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Oryx is one of three or four large antelope species of the genus Oryx, typically having long, straight, almost-upright or swept-back horns. Two or three of the species are native to Africa, with a fourth native to the Arabian Peninsula. Small populations of several oryx species, such as the "Scimitar Oryx", exist in Texasmarker and New Mexicomarker, USAmarker as captive populations on wild game ranches.


The Arabian Oryx (Oryx leucoryx)(Arabic: المها), the smallest species, became extinct in the wild in 1972 from the Arabian Peninsula. It was reintroduced in 1982 in Omanmarker but poaching has had negative effects. Further populations have been reintroduced in Qatarmarker, Bahrainmarker, Israelmarker, Jordanmarker and Saudi Arabiamarker, with a total population in the wild of about 886 in 2003[40110]. About 600 more are in captivity.

The Scimitar Oryx, also called Scimitar-horned Oryx (Oryx dammah), of North Africa is now possibly extinct in the wild. However, there are unconfirmed reports of surviving populations in central Nigermarker and Chadmarker, and a population currently inhabiting a fenced nature reserve in Tunisiamarker is being expanded for reintroduction to the wild in that country[40111]. On July 22, 2009 16 Scimitar Oryx were photographed in open pasture in central Brewster County, Texasmarker, USA.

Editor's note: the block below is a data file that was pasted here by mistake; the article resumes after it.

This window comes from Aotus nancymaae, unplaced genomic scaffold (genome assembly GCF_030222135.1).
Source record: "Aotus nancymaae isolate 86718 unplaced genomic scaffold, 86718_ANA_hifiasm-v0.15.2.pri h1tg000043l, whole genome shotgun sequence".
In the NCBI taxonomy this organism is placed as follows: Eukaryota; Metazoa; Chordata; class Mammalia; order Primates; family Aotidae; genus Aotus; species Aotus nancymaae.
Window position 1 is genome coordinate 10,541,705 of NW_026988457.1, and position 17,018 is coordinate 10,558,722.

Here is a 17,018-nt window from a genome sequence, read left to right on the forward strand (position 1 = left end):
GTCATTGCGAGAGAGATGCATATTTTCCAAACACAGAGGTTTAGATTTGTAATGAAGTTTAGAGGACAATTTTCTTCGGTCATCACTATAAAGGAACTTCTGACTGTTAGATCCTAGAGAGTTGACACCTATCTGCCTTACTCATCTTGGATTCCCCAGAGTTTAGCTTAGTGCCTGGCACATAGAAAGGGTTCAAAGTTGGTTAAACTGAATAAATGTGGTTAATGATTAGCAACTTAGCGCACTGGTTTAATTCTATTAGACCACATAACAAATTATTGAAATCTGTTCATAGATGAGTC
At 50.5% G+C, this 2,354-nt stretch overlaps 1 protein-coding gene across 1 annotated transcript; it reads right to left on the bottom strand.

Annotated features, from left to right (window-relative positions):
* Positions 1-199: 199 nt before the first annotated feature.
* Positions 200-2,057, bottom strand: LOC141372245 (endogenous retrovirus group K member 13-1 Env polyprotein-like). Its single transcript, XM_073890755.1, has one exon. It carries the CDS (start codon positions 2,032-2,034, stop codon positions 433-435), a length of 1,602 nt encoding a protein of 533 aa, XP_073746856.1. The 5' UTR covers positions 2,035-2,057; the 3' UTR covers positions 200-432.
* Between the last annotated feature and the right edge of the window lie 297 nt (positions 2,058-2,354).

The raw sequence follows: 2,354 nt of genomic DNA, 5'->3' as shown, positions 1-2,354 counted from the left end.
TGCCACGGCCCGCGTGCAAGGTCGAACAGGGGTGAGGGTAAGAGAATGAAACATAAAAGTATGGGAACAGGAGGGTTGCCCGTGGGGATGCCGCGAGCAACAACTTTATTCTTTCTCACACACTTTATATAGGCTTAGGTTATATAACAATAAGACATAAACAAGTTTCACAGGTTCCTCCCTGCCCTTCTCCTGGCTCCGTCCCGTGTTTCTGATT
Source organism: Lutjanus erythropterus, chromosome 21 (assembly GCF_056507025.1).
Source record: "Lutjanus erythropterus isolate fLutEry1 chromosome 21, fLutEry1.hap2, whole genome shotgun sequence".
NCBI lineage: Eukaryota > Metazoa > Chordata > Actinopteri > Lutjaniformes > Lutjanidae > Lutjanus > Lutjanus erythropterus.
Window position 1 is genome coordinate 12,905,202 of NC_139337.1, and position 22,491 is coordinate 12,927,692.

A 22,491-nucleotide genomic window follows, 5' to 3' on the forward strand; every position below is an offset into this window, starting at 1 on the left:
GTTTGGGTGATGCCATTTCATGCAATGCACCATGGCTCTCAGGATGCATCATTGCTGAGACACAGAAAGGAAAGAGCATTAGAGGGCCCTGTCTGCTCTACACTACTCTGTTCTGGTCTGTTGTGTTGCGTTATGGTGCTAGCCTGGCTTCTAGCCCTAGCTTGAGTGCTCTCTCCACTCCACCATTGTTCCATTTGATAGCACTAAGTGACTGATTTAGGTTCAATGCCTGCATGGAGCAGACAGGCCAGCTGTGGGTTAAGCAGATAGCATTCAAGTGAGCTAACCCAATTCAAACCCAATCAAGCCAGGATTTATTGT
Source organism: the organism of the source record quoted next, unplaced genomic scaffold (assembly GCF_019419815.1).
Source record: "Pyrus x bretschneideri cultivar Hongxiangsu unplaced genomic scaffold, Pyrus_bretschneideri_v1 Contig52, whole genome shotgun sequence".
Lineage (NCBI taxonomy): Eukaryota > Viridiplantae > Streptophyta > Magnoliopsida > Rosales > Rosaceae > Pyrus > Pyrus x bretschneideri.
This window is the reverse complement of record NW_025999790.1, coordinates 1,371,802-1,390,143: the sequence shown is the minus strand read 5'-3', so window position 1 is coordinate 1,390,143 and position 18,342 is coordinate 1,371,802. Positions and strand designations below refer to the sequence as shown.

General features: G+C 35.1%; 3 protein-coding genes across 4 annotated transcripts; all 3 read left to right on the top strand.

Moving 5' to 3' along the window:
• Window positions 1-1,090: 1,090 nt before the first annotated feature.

The East African Oryx inhabits eastern Africa, and the closely-related Gemsbok inhabits all of eastern and southern Africa. Both are considered threatened species. Between 1969 and 1977, the New Mexicomarker Department of Game and Fish released 93 Gemsbok into the White Sands Missile Rangemarker in New Mexicomarker and that population is now estimated between 3,000 and 6,000 animals[40112]. The classification of these two animals varies between experts. One system has the Gemsbok as one species (Oryx gazella), and the East African Oryx as another (Oryx beisa) with two subspecies of its own, the East African Oryx "proper" (Oryx beisa beisa) and the Fringe-eared oryx (Oryx beisa calliotis). The other system has one Oryx gazella species, with three subspecies: Oryx gazella gazella, Oryx gazella beisa, and Oryx gazella calliotis.


African Oryxes
Mounted oryxes on display

All oryx species prefer near-desert conditions and can survive without water for long periods. They live in herds of up to 600 animals. Newborn calves are able to run with the herd immediately after birth. Both males and females possess permanent horns. The horns are narrow, and straight except in the scimitar oryx, where they curve backwards like a scimitar. The horns are lethal—the oryx has been known to kill lions with them—and oryxes are thus sometimes called the sabre antelope. The horns also make the animals a prized game trophy, which has led to the near-extinction of the two northern species.


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